A first step towards Zero Waste
Since 2012, authors, bloggers and documentary makers are getting interested in this lifestyle, often trying it out for themselves. In 2018, dozens of French speaking groups dedicated themselves to this topic, fueled by thousands of contributors, and twenty or so reference blogs and consumer products are slowly adjusting to the new demand. Bulk stores are booming and manufacturers now offer reusable and washable products. This phenomenon is closely intertwined with the rise of the zero waste lifestyle.
Can zero waste lifestyles be generalized to the rest of the population? For the moment, this lifestyle seems to attract people because of the sense of fun and challenge it instills in everyday life. That is why motivation is a key factor for its success. However, a great part of what zero waste habits promotes is not hard to put into practice and the rest becomes increasingly more approachable with the new regulations which were implemented.
Broadly speaking, installing zero waste goals at home are often a starting point, enabling people to discover other eco-conscious behaviors. It is also a first step taken before collective actions are initiated.
Where should you start? Three habits to adopt
« But, where should I start? » is a commonly heard question. People react differently, and one person may find difficult what another finds easy. That is why there is no right order and no correct logic that need to be followed: you should listen to your heart to rightly fuel your own motivation. If you live with your family, you might want to decide first together what are the first steps to take, to make sure your family supports you.
Here are three steps that have a strong impact on your waste production:
- Compost your biowaste: if you sort out your food waste (peelings, coffee ground…) and compost them, you can decrease by 1/3 the waste your home produces. The compost you will get can be used as a natural fertilizer with rich nutrients, particularly for your plants and your garden. Several methods exist: individual or collective compost bins, vermicomposts (in a flat) etc. If you want more information, please visit : www.biodechets.org.
- Buy in bulk: stores with bulk products can be found in fifty or so cities in France. They can provide you with food items, cosmetics or cleaning products. You can easily buy package free items if you get your supplies at the farmers’ market or if you bring your own containers to your grocer. The few items you absolutely need if you want to buy in bulk are: a shopping bag, reusable cotton or muslin bags, boxes, jars…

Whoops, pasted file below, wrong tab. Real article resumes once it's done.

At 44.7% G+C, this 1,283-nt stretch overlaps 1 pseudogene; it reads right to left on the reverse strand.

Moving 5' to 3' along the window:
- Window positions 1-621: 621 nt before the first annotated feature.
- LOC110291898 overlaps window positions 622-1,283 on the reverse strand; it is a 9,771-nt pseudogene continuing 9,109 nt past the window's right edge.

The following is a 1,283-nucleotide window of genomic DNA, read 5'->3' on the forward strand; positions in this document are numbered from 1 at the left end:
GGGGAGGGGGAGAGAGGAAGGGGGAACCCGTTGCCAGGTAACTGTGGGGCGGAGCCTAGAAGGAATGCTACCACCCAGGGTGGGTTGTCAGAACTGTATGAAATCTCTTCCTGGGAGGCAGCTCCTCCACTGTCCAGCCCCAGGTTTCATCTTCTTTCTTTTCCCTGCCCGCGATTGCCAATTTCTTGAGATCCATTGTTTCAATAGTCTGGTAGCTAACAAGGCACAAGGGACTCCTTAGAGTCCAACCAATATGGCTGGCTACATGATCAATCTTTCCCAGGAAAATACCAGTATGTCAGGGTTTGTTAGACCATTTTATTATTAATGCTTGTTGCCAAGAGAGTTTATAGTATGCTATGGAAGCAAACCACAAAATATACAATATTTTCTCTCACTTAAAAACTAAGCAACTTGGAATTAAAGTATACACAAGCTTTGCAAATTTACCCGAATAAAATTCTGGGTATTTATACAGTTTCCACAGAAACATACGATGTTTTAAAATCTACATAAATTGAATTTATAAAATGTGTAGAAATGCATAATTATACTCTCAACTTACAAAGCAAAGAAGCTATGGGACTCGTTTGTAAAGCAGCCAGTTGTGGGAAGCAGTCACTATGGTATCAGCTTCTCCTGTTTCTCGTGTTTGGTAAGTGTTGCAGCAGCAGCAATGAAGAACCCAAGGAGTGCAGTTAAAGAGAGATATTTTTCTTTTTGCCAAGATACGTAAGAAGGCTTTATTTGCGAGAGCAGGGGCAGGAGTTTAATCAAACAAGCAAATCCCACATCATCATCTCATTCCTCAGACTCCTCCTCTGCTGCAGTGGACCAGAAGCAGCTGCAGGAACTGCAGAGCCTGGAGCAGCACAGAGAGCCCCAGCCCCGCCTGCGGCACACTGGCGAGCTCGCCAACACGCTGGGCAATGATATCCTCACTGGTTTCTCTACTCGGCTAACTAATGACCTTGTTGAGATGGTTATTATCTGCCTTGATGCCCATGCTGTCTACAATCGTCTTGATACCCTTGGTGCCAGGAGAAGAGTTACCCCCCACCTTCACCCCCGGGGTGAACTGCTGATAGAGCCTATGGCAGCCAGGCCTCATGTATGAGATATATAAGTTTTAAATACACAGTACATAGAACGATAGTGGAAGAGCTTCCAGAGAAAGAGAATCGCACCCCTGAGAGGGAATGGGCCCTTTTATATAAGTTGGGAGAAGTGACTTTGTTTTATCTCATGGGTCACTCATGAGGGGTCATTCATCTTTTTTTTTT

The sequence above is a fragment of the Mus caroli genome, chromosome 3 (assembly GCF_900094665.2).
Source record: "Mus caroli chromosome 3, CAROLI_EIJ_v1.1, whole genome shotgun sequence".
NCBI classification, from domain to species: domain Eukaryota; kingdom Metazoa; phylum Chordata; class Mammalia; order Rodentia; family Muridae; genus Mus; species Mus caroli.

- Prefer secondhand objects: when you buy clothes, furniture, household appliances, books… The first reflex to adopt is to borrow or to rent from individuals or from professionals you can find on specialized websites which are here to facilitate your search and put you in contact with the right people. If this does not work, you can also favor second hand items found in specialized stores or on the internet.
Bonus: two simple habits to adopt right now
- Adopt the « Stop Pub » (« Enough with the ads »): our mailboxes are filled with non-desired ads. Leaflets represent an average of 31 kg per household per year. With this simple action, each of us can limit the amount of waste that is produced. You only need to download a « stop-pub » sign and put it on your mailbox…
- Regularly sort your emails out: even if you don’t feel like you’re producing waste, sending an email consumes a lot of energy (to power the computer, storage in data centers) and has a profound impact on greenhouse gas emissions and on the extraction of raw materials. To limit the ecological impact due to email exchanges, the ADEME agency has given a few recommendations : you should avoid sending emails to multiple recipients when you can, use a laptop computer which uses from 50 % to 80% less energy than a desktop computer, install a spam filter, reduce the size of your attached files or find alternative solutions (hypertext link, file transfer websites, the cloud…) and, of course, you should sort out and delete regularly the archived email that are no longer useful. (source RSLN)
To shift from one garbage bin a day to one a year can seem too hard of a task! But in fact, it is much easier than people often think, if you make sure you do not change everything at once. Unless you are extremely motivated, to abandon your habits all at once is not a good strategy if you want to keep it going in the long run.
Go Step by Step…
Zero Waste lifestyles, when it is divided into simple and successive actions, end up being mere common sense. It favours adaptation more than frustration. If you take your time, you will be able to find new pleasures which go hand in hand with the new habits you will adopt. Maybe you will enjoy DIYs or the fact that it lightens and simplify your life, or simply the possibility to eat and use good quality products.
How can you measure your progress?
If you want to measure the impact of your new habits, you can weigh your trash cans. The process can be a bit tedious, but it can enable you to realize the progress you made. Another possibility would be to calculate the amount in liters of waste while counting the number of trash bags you use.
You will soon see the fruit of your efforts!
In any case, there is a high chance that you will immediately notice the difference: the results of ‘zero waste’ family challenges organized in Roubaix, Grenoble, Miramas or Nantes recently showed that waste can be halved. In Roubaix, 25% of the 101 families involved managed to decrease their trash by 80% between the end of 2014 and mid 2015!